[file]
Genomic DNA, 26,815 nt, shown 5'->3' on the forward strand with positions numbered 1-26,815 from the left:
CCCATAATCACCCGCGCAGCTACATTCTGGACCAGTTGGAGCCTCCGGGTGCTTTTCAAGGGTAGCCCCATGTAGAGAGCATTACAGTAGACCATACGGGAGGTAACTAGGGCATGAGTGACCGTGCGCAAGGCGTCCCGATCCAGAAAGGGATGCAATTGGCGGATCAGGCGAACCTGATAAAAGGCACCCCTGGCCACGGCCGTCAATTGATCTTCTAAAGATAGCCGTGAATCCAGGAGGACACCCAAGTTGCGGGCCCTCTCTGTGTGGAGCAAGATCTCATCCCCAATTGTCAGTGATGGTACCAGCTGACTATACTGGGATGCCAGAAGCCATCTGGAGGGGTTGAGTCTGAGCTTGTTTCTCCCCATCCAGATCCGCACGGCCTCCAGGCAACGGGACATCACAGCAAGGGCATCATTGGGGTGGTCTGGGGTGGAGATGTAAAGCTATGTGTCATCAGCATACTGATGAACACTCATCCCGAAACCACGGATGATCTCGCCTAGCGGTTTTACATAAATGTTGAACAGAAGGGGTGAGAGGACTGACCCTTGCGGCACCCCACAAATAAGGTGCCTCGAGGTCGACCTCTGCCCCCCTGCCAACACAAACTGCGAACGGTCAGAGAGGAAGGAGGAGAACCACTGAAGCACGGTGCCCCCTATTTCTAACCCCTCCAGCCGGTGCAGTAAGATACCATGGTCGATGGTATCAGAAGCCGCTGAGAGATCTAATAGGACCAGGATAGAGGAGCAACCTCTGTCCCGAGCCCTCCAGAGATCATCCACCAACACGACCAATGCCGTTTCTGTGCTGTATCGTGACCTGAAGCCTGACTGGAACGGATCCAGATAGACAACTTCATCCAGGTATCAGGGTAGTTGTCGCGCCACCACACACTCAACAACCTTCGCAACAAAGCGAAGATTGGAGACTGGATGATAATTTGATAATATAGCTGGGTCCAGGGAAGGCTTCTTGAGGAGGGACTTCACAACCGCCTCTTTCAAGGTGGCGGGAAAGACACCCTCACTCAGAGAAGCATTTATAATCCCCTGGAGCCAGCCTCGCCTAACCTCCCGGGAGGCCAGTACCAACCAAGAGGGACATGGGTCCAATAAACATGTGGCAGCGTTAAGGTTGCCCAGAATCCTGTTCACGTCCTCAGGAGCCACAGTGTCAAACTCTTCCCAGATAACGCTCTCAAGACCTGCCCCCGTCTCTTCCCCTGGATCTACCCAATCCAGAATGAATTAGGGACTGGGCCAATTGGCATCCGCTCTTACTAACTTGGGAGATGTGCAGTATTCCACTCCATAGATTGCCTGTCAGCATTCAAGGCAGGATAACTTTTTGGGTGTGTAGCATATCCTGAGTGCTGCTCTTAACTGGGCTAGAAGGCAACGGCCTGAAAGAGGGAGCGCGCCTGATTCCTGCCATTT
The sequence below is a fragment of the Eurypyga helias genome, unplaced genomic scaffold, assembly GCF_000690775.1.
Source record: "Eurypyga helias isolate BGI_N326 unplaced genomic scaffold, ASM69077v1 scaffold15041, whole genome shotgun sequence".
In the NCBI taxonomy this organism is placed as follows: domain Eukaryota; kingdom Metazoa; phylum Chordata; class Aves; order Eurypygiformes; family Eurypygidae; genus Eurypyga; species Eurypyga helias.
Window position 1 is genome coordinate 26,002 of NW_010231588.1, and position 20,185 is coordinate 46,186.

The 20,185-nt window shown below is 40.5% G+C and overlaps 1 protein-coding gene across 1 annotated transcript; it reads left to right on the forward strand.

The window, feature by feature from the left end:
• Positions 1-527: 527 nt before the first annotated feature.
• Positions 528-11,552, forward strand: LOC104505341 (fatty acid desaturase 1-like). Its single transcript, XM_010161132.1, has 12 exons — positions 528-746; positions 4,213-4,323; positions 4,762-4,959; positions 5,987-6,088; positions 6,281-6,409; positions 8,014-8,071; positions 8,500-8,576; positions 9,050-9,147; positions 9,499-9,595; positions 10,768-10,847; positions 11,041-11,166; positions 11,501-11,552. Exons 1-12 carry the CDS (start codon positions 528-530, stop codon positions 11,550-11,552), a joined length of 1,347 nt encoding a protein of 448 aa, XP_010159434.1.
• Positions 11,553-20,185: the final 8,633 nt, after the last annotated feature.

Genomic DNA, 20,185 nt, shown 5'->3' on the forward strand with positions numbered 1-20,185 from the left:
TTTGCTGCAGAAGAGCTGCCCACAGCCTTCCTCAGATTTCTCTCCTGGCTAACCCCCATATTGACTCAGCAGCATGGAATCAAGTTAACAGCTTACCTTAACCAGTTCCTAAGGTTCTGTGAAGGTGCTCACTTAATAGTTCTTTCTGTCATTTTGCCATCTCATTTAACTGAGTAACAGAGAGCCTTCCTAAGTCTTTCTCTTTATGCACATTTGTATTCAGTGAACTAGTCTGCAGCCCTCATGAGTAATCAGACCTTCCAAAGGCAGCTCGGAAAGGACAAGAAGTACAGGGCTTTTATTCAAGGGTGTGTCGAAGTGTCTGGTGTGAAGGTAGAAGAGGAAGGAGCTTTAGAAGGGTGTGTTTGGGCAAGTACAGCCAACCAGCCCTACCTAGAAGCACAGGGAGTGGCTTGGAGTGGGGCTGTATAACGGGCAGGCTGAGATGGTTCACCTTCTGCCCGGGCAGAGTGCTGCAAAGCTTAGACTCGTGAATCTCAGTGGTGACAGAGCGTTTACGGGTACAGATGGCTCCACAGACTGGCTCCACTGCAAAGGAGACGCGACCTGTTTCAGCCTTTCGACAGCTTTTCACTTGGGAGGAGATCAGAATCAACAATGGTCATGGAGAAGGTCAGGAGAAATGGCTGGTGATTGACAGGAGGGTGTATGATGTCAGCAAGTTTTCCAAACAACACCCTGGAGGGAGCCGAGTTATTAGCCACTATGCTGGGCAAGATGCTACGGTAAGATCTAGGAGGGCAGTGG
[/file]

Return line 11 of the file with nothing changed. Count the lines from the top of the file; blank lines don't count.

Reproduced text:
• Positions 11,553-20,185: the final 8,633 nt, after the last annotated feature.